Let's talk about brain training!Professor Selena Bartlett is a Group Leader in Neuroscience and Neuroplasticity at the Translational Research Institute and a Research Capacity Building Professor at QUT. Join us for a fantastic conversation about brain training, flow states and the importance of working in teams for creativity.Links/ReferencesSelena Bartlett: Bartlett website: Minds Podcast: Common Creative Podcast (Paul and Chris): Common Creative (Mailing List Subscriptions): for privacy information.Support the showLearn more at
11/24/202132 minutes, 18 seconds
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Episode #73 Designing your teams to flow with Professor Lisa Scharoun and Head of School Design at QUT.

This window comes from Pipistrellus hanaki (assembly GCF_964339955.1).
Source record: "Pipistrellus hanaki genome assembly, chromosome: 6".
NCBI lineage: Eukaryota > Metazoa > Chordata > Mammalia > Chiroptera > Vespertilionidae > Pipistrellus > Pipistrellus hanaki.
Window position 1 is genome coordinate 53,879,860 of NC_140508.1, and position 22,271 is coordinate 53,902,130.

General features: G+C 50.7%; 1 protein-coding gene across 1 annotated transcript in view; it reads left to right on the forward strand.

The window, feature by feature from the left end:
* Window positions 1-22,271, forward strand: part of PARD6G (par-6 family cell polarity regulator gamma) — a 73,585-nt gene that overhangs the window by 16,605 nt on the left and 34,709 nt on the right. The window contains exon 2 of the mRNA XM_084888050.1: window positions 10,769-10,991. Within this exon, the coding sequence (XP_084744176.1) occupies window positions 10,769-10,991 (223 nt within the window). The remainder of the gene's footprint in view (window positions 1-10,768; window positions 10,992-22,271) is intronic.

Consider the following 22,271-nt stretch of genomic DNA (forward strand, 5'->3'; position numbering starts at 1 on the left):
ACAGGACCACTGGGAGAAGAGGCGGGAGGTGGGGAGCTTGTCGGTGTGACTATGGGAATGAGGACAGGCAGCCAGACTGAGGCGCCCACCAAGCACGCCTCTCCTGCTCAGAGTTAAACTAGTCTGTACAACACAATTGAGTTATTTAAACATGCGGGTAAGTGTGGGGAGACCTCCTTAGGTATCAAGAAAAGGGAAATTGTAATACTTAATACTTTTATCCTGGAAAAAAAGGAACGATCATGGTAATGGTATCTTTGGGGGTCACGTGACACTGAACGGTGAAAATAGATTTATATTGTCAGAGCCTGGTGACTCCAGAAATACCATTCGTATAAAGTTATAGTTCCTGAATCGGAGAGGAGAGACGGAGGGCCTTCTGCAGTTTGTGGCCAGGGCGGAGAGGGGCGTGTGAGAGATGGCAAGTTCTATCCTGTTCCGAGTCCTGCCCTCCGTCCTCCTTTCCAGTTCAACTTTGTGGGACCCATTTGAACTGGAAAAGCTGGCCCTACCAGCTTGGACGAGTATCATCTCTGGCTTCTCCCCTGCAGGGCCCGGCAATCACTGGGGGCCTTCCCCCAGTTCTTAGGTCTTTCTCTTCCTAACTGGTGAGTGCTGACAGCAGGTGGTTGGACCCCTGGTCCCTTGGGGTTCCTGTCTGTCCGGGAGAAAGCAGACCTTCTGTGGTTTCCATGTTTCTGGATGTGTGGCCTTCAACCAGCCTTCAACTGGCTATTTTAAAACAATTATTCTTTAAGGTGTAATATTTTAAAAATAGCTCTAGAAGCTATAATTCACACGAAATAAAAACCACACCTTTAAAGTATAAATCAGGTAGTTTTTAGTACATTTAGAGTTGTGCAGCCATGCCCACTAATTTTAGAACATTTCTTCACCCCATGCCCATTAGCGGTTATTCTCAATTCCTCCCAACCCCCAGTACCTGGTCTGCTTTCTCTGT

Imagine exiting a train station and rounding the corner in an urban part of London for the first time, on your own without knowing a single person to start studying in a Design School, after growing up in a small town. This is exactly the unlikely path taken by Lisa Scharoun, now Professor and Head of the School of Design. This never occurred to her growing up as one of 5 children in the middle of rural U.S.A.  As Steve Jobs famously quoted you can only join the dots looking backwards. What comes to your mind when you hear the word design? At first it invokes, fashion, architecture, and iPhones.  For example, it was the discovery of the design of DNA, the double helix, that it consists of two strands that wind around each other like a twisted ladder that led to the scientific and genomics revolution. The simple design came in 1953 by putting together pieces of a puzzle discovered by hundreds of scientists, starting with Friedrich Miescher in 1869.  Watson and Crick with the help of Rosalind Franklin, and others, used cardboard cut-outs on a table of the individual chemical components of the four bases (AC TG) and other nucleotide subunits that make-up the chemical structure of DNA. Watson and Crick shifted molecules around on their desktops. It took a team working together to discover the double helix built by nature’s simple design. Together they solved one of the most complex scientific problems, being the way, in which all living forms are connected to each other (see Pray et al., 2008, Nature Education 1(1):100). What could be more complex than designing our teams that flow. At the end of the day, the life of our team members, arises from a complex array of small daily decisions. From how we choose to get up in the morning, exercise, and the food we eat. In Lisa’s case it was exchanging letters with a family friend in Germany that meant she lived, studied, and worked in USA, UK, China, Singapore, and Australia and become an International expertise in Design. Her team used co-design and her mantra of ‘change by design’ to create a set of promotional posters for the Olympic Village that highlighted the history and significant contributions that Australian Paralympic athletes have contributed to sport. This set of posters, created for the London 2012 games, has subsequently been showcased at the US Embassy in Canberra as well as at every subsequent Paralympic Games. As we enter the post-pandemic covid era, the dominant issue we face our teams face is how to live sustainably within an economic model that demands consumption and growth. The puzzle pieces to this complex problem  are in need of a design solution. As David Attenborough said we know the solution to climate change is to re-wild the Earth. What could be more important than leaders that create teams with a global perspective that live by the mantra of change by finding a simple design.  Just as scientists discovered the double helix, the new challenge facing our leaders and teams is finding the design that sustains life in a complex world. Please join Lisa and I as discuss how to design teams that flow. Citation: Pray, L. (2008) Discovery of DNA structure and function: Watson and Crick. Nature Education 1(1):100 the showLearn more at